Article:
love will change everything.

Last week, I entered what has been deemed sacred by defenders of gym life, the locker room, gabbing abruptly on my phone. Dirty looks were cast my way but I allowed them to bounce off the ever-present mirrors around us.

I chuckled loudly and in the midst of tennis shoes, spandex, and work clothes, I realized these people are also perhaps heavy onlookers because not only am I shouting vigorously, but I am speaking Kinyarwanda. Another language, girl. Oh.

I gazed at one of those omnipresent mirrors and gave myself a funny look. How is it 2015 and you are standing half-dressed at one hell of a gym (10,000 square feet!) in South Denver, simultaneously laughing with Rwandans thousands of miles, hours, and lifetimes away? Technology, the world, and communications never cease to amaze me – even after all this time of adjusting to long-distance, cross-cultural relationships.

*

That afternoon – and in culmination of a few days of conversations – I spoke with all of “the girls” via Skype. Some of the contact is regular; Divine and I chat weekly, but because Maisara, Zahara, Yazina, and Eugenie don’t keep their phones charged while at school, the conversations occur a bit more sparingly.

Epic, are they, when we finally have our chats again.

Hence the hootin’ and hollerin’ in the locker room in good ole’ suburban America.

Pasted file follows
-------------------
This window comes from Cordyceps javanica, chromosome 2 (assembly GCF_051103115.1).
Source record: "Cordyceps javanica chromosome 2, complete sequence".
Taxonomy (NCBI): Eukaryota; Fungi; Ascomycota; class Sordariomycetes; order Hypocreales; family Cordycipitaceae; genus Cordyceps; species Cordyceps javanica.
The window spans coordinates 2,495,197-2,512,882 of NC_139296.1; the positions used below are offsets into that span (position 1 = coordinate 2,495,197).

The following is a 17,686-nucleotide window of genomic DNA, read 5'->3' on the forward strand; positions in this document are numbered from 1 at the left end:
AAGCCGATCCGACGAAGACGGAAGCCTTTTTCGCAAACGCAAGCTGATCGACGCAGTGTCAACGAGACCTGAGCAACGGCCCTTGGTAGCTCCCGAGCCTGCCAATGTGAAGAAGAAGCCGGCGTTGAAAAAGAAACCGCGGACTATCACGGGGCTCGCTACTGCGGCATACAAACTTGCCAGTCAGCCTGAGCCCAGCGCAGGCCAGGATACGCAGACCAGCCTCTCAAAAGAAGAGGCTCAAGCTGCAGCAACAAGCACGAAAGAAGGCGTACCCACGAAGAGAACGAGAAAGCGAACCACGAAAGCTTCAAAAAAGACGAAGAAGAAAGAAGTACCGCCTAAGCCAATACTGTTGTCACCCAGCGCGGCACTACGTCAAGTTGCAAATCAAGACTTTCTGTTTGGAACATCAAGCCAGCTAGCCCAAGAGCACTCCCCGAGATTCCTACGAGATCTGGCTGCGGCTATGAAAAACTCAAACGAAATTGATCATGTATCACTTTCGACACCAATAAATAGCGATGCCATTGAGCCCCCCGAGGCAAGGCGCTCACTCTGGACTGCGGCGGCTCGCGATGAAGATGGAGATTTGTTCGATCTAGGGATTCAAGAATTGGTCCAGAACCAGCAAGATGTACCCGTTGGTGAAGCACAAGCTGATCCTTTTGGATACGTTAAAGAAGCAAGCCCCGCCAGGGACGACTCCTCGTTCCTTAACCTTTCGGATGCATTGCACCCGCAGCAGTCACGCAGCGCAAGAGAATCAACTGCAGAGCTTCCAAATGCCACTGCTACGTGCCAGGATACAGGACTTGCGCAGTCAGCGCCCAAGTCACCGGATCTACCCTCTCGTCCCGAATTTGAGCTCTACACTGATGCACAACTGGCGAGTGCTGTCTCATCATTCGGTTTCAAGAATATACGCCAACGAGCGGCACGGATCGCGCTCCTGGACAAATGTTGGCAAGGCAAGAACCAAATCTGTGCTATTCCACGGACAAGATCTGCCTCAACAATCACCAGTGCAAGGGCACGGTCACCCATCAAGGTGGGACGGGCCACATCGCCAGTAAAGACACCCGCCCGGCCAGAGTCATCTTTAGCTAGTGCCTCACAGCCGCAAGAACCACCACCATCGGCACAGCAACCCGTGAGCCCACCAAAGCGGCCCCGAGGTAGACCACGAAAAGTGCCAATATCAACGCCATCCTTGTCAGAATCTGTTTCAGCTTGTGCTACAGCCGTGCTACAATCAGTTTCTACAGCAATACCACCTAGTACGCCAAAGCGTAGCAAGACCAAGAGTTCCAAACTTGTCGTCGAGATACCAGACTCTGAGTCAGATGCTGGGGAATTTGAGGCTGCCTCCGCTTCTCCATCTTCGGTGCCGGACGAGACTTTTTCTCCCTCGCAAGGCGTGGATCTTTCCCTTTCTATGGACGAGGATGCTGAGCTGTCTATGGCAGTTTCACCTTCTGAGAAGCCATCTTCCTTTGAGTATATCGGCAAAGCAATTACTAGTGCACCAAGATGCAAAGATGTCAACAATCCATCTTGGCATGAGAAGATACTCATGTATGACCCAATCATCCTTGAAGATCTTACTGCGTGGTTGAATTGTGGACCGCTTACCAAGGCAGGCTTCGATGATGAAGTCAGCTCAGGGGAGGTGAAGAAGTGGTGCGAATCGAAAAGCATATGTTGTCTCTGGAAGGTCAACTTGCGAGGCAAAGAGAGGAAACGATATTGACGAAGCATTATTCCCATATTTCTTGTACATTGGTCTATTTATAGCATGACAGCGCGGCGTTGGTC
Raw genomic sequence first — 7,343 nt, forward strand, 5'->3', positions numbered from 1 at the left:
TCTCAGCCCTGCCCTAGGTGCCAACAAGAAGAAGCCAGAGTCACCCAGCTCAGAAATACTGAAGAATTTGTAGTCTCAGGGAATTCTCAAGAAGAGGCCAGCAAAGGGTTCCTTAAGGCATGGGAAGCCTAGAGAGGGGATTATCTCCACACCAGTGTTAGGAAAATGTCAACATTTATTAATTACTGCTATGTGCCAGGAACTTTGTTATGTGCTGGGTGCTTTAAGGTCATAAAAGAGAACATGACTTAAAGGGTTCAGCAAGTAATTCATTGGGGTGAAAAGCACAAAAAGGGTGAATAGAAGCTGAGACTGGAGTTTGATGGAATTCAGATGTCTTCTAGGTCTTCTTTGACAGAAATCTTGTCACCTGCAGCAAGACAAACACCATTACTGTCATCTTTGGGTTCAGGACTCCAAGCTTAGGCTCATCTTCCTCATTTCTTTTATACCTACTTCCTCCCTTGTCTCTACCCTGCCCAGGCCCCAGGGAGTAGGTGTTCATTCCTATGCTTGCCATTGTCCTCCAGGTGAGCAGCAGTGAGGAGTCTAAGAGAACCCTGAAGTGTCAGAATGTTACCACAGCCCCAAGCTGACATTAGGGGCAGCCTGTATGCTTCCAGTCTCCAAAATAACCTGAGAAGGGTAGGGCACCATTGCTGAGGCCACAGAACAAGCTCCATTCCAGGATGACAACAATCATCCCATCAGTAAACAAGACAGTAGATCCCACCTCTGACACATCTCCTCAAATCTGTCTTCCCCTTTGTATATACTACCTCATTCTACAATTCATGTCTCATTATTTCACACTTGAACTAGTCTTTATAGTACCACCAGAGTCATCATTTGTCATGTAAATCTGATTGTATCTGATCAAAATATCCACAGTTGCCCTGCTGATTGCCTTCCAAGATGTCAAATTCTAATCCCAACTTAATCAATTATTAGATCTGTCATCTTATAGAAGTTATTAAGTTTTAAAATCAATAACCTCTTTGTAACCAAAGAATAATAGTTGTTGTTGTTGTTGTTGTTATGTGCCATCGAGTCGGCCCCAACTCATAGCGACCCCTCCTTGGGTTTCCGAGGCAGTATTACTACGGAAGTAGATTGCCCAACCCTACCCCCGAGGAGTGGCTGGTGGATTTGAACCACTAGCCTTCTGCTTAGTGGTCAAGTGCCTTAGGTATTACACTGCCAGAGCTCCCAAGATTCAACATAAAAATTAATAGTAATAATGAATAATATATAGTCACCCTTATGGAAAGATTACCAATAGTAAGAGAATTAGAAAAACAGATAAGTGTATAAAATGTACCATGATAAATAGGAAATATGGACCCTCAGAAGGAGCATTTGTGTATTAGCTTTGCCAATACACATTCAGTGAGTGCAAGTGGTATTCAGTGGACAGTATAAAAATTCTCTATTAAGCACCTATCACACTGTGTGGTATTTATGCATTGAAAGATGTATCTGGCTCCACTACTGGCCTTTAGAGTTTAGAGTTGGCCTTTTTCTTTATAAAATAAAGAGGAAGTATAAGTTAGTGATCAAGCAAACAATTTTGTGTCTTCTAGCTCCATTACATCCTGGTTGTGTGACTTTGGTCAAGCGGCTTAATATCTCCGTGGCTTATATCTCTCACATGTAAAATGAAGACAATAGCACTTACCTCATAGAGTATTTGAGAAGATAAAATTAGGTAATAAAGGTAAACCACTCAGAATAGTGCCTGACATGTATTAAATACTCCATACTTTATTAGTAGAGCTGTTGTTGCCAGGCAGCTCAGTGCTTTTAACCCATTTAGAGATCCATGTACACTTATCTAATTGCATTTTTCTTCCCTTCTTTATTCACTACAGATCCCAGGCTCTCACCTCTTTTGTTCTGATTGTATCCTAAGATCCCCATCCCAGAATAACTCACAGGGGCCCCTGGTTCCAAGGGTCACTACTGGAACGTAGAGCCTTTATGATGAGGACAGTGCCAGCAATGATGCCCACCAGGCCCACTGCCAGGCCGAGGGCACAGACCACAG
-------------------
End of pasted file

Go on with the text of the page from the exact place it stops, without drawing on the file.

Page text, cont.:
It doesn’t seem long ago – and yet it was – when I first met these young women who had only motivation, persistence, and ethic to fuel their commitment to learning. In a span of 4 years – because of their own opportunities and awareness of themselves – they have developed an underlying belief in what they are doing. They have seen it works.

Maisara was a shy, timid, and tired young lady when we first met. I’ll never forget that first home visit – her body was physically present, but her mind was far, far away. She pursed her lips in hesitation and fear as I got to know her. As she opened up though, she blossomed. She’s a natural leader, with intellect and charisma, doing everything with intention. I love that about her, and I have heard it in her voice, and seen it displayed in her actions. She scores goals, aces exams, and studies every free moment she has. No longer timid, she can brighten any room she enters.

Zahara has always been more gregarious, rambunctious, and let’s be real, crazy, but she’s oozing this quality of balance now. She is maturing and honing her strengths beautifully as she becomes soccer captain and head girl at her new (brand new  – just built last year!) school. She’d drive me nuts when I would teach her class lessons – she was so dang talkative – but as she’s grown up a bit, she understands better how to utilize her sociability. People can’t help but want to be around her.

Divine is more thrust into her life as a Catholic woman than ever. On campus, she tells me that she is a “prayer warrior” and leader for student religious events. She’s always been faithful, but now, I sense it’s seeping into everything; namely her education. Success, she says, is not the pinnacle. Trusting in the process is. Take that for a chunk of wisdom. Her education is fueled and funneled as a top priority along with her identities as a Christian and daughter. She is starting to fully grasp what it is to be well-rounded; understanding that her best qualities are available to her in anything she might do.